Tuesday, July 10, 2012

Message in a bottle

So you have a great campaign or initiative or viewpoint you want to communicate to your clients. Where do you start?

Presumably by:

  • generating relevant content, 
  • creating collateral, 
  • drawing down a target list of interested parties
  • prepare electronic mail to send to the target group
  • approaching the media to see if you can generate interest
  • maybe organise an event, 
  • put something on the website
  • by some advertising 

Then you stand back, press go and watch everything disappear into the ether.

Which is followed by the wait. Not literally of course, because you have to manage all the moving parts. But the reality is that you are now waiting for your clients and targets to read, watch, hear, search or simply trip over the relevant content. And once they have you rely on them to make the effort to come back and ask you for more.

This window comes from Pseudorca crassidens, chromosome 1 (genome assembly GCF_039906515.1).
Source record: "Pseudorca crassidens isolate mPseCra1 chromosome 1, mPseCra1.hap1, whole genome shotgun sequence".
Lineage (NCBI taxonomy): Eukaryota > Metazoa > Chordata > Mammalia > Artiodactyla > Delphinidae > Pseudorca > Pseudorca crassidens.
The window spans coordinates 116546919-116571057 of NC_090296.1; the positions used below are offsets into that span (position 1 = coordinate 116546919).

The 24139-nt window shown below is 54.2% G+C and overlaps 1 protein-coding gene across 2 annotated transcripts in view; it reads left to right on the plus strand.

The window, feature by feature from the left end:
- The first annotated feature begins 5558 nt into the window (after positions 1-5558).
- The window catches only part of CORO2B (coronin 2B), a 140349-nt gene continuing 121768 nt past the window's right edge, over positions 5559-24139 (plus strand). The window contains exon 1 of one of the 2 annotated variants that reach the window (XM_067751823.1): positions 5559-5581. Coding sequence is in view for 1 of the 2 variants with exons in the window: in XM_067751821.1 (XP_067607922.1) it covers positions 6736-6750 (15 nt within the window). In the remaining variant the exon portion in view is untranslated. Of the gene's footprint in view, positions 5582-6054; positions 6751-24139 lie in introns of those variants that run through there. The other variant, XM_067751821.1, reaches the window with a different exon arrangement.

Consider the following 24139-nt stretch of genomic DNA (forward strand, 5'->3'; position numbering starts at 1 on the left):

This is the modern equivalent of communicating via a message in a bottle. Once upon a time it made sense, but it seems utterly anachronistic now. Your employees and colleagues are connected to their market in ways that simply didn't exist previously. They correspond and collaborate via LinkedIn, Facebook and Twitter more than they do via phone or in person.

It makes no sense to bypass your people, and their connections and networks, if you want to communicate with your targets, because that is where the relationships already exist. Where the conversations will naturally occur and where the dialogue that could build to engagement can easily begin.

In a networked world:

  1. Lobbing material over the heads of our people into the market is inefficient.
  2. Ignoring the power of existing relationships and contacts is wasteful.
  3. Expecting our clients to make the running in an engagement is fanciful.

So, if this all does sound familiar, then its time to change the music.